Women all over the world play an important role in overcoming poverty and other grievances. The misallocation of resources and opportunities as well as the hindered access of women to resources decreases productivity and comes at a high economic and social cost for all (UN 2010, FAO 2011, World Bank 2011). The aim of this study is to illustrate the current situation of women living off small scale farming or agricultural related activities and to identify gender-based disparities in work distribution and the access to material and immaterial resources that hinder women´s development and empowerment. Therefore an overview of the local agricultural structure in the study region and women´s occupations is presented. Additionally, a comparison between women-headed households and men-headed households is made. The data for this research was collected in both a qualitative and quantitative fashion. The qualitative data was gained through formal group discussions (FGD´s) and semi-structured expert interviews. Quantitative data was collected through structured individual interviews. Informal conversations and observations complete the triangulation of data. Data from formal group discussions and expert interviews were analyzed qualitatively, and data from individual interviews were analyzed quantitatively with PASW Statistics 18 (Predictive Analytic Software). The research was carried out in three districts of Madhya Pradesh state as well as in New Delhi, India. The targeted groups were women and families from disadvantaged castes and tribes living under poor conditions. Results show that due to the small structure of the agriculture a living based solely on their own agricultural production is not possible for the families within the sample. Many families don’t even own land or livestock. They often depend on various incomes from agriculture related, time-intensive, low skilled and low paid occupations such as wage labor work, the collecting and selling of firewood or making Indian cigars. Within the work distribution, clear gender divisions in certain fields have been detected. Often women handle time-consuming, unproductive and unpaid work. The distribution of material and immaterial resources are unequal for men and women. Women also often lack adequate access to important resources, which reduces their productivity. Therefore, women-headed households, due to the absence of a husband, are slightly better off compared to men-headed households when it comes to access of land or bank accounts. Self-help groups have been detected as important tools for women´s empowerment. Further effort needs to be put in the implementation and adaptation of new and already existing self-help groups and trainings to better adapt them to women´s needs. Additionally an intensive and more open discussion on cultural customs, often discriminating women´s needs, must be achieved in order to positively change the situation of the women in the study region.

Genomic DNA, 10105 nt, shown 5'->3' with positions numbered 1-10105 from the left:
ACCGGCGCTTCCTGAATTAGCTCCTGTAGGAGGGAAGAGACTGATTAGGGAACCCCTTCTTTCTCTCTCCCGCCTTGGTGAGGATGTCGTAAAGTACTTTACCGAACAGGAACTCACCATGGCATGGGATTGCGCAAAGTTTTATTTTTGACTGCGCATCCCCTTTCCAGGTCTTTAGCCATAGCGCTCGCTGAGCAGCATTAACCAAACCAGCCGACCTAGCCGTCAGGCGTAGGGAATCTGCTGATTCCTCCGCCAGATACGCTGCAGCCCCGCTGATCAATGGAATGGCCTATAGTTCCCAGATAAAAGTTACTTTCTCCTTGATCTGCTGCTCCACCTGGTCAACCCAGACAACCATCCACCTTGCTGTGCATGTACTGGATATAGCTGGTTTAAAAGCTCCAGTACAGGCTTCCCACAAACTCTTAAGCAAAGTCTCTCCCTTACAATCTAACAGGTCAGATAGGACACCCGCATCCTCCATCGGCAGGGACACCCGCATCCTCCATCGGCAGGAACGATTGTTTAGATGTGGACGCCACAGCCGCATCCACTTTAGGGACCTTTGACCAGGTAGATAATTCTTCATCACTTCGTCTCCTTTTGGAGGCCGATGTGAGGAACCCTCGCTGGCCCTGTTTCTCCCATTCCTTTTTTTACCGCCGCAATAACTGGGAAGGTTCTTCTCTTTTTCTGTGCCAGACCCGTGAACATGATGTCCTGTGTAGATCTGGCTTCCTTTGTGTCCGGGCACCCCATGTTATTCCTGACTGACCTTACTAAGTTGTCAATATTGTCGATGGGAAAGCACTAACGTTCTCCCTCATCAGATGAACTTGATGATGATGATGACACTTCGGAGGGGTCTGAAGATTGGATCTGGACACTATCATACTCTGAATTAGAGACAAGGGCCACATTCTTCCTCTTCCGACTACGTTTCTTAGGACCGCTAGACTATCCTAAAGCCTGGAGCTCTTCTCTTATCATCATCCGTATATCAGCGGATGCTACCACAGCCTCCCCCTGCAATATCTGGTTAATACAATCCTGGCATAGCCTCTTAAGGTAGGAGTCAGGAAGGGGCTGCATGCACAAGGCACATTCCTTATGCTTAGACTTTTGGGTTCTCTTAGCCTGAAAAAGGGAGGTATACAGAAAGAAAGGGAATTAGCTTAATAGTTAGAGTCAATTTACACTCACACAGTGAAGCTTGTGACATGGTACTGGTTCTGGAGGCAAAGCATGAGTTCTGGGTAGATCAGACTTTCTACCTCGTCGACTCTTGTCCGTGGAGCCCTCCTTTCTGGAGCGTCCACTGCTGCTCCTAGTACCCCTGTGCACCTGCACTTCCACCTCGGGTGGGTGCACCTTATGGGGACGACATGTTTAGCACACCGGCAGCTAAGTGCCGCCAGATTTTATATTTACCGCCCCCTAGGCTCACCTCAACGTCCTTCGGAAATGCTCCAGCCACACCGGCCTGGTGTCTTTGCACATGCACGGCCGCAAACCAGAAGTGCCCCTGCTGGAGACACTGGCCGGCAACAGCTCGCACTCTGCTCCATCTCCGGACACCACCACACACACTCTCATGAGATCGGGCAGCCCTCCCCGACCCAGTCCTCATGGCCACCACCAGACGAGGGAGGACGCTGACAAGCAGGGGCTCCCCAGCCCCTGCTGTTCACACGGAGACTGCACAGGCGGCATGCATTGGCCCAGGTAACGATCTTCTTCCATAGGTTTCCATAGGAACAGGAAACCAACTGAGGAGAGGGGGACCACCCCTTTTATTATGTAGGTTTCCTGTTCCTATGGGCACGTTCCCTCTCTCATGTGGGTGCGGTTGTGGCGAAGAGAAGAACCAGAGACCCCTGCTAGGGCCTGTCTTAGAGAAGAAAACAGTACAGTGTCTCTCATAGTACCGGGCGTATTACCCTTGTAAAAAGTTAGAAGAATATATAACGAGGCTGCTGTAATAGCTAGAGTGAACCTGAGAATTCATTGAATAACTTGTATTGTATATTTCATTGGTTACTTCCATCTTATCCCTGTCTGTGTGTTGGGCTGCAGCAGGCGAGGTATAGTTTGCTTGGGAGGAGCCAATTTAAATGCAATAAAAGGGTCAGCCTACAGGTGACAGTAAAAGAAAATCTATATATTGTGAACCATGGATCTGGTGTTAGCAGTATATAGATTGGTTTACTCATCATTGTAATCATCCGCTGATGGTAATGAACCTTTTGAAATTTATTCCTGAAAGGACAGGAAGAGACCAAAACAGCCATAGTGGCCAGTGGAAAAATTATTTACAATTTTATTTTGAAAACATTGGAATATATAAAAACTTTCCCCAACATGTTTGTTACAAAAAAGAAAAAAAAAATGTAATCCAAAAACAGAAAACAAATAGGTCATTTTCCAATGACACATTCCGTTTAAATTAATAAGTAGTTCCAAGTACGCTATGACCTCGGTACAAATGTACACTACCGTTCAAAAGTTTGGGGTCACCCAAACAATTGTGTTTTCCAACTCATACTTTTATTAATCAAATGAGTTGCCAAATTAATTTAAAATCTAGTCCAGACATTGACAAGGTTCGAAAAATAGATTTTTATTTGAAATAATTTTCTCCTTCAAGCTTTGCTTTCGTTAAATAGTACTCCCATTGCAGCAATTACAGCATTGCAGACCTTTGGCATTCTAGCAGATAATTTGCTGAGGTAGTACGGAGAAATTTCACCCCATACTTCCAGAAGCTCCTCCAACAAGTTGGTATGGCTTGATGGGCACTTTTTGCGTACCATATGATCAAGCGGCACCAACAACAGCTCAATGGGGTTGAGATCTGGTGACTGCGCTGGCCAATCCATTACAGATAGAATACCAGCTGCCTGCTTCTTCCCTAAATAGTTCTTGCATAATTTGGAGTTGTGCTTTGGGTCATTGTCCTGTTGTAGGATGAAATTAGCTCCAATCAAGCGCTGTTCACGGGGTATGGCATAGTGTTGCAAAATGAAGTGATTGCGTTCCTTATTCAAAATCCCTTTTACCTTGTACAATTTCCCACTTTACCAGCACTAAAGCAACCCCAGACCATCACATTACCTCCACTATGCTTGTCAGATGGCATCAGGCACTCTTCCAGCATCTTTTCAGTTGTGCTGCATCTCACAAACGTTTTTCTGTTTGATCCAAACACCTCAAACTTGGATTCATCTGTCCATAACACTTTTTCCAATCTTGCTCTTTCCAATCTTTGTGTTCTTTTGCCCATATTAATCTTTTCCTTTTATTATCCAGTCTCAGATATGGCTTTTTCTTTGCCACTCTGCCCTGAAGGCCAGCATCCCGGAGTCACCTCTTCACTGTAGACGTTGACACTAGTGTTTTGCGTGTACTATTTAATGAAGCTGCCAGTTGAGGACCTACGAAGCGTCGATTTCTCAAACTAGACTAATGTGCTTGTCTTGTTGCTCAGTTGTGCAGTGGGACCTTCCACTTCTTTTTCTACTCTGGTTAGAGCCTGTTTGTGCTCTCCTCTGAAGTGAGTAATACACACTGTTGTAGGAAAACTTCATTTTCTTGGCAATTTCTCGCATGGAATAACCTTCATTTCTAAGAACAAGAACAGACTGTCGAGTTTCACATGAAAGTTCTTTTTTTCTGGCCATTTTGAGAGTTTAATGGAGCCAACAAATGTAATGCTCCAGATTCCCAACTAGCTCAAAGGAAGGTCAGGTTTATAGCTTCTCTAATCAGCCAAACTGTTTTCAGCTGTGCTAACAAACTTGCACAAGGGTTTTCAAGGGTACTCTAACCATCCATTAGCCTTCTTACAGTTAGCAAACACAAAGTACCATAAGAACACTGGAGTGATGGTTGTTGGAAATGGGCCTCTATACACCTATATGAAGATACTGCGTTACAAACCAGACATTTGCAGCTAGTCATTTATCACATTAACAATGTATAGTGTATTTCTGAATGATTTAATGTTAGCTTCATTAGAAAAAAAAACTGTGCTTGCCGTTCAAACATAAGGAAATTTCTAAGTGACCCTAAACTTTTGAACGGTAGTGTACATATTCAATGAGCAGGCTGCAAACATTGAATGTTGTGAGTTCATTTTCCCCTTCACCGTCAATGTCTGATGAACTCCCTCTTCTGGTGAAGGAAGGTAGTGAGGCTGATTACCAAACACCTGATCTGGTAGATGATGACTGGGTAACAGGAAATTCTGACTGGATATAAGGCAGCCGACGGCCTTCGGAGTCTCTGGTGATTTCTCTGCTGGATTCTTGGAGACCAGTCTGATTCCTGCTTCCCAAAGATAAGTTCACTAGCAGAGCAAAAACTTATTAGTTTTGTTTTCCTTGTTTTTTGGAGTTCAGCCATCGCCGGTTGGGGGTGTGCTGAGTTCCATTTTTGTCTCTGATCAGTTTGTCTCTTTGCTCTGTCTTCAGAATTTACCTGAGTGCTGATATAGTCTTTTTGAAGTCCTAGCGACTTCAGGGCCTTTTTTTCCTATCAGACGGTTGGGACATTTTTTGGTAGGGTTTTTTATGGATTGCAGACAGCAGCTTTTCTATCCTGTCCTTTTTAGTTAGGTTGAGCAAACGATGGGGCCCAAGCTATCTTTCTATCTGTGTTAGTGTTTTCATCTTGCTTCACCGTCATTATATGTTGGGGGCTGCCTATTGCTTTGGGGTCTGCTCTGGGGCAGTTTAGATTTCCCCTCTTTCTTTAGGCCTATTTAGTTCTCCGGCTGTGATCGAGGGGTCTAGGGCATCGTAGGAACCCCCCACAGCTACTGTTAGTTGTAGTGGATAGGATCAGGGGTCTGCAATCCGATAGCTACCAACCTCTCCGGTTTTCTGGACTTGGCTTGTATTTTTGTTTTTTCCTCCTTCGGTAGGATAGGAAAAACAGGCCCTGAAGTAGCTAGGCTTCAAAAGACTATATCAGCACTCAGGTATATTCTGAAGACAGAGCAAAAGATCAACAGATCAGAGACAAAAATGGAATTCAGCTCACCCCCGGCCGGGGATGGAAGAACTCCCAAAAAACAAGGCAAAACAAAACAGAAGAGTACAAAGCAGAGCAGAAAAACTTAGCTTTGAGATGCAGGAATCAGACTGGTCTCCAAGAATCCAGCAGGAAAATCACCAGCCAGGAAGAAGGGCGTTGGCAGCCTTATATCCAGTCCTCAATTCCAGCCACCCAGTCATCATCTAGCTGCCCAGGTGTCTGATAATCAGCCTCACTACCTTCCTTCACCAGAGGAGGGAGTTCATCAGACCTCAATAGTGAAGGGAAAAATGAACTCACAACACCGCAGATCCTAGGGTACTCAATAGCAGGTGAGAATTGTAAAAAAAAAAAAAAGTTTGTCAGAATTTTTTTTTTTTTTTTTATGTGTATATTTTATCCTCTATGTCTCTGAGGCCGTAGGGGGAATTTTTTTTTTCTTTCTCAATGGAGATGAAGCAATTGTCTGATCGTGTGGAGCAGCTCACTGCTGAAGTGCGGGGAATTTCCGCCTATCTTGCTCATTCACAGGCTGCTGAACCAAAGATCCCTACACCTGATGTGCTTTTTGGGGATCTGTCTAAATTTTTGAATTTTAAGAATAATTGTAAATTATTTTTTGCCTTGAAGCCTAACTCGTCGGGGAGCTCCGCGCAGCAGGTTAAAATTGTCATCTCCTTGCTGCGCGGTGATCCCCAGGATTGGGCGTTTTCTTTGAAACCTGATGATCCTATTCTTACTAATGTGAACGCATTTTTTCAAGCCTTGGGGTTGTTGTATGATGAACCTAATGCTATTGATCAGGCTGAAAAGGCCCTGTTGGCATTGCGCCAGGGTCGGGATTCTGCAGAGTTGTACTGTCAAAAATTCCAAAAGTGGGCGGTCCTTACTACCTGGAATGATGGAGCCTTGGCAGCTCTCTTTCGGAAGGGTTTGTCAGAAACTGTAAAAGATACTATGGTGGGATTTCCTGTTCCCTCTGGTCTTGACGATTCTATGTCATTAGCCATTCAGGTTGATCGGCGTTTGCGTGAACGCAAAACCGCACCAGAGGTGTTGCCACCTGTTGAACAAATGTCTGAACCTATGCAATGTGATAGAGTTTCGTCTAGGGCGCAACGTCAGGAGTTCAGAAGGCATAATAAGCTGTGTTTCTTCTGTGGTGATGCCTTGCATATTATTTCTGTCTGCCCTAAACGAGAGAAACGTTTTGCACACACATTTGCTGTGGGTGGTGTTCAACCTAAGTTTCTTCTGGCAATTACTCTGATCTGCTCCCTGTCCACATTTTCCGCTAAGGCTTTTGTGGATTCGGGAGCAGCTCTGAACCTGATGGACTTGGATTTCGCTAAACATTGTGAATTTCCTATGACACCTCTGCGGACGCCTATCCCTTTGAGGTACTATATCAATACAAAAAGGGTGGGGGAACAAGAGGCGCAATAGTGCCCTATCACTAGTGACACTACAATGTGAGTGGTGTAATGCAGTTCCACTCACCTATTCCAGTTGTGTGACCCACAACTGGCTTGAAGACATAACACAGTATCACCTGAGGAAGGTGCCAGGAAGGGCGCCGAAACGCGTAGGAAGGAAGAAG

FAO (2011). The State of Food and Agriculture 2010-11. Women in agriculture. Closing the gender gap for development. FAO, Rome.

UN (United Nation) (2010). The Millennium Development Goals Report 2010. United Nation, New York.

World Bank (2011). World development report 2012. Gender Equality and Development. World Bank, Washington D.C.


For this thesis Bernadette Mayr was awarded the Inge Dirmhirn prize for gender-specific master’s theses at the University of Natural Resources and Life Sciences Vienna on 14.05.2012. Furthermore her work was featured in an official publication of BOKU University for Natural Resources and Life Sciences, Vienna: BOKU Das Magazin der Universität des Lebens (2013). Issue 1,  page 45. BOKU, Vienna, Austria. Available from (publication in German).


"This study has been produced with the financial assistance of European Union. The contents of this study are the sole responsibility of Caritas Austria and its partners and under no circumstances be regarded as reflecting the position of the European Union"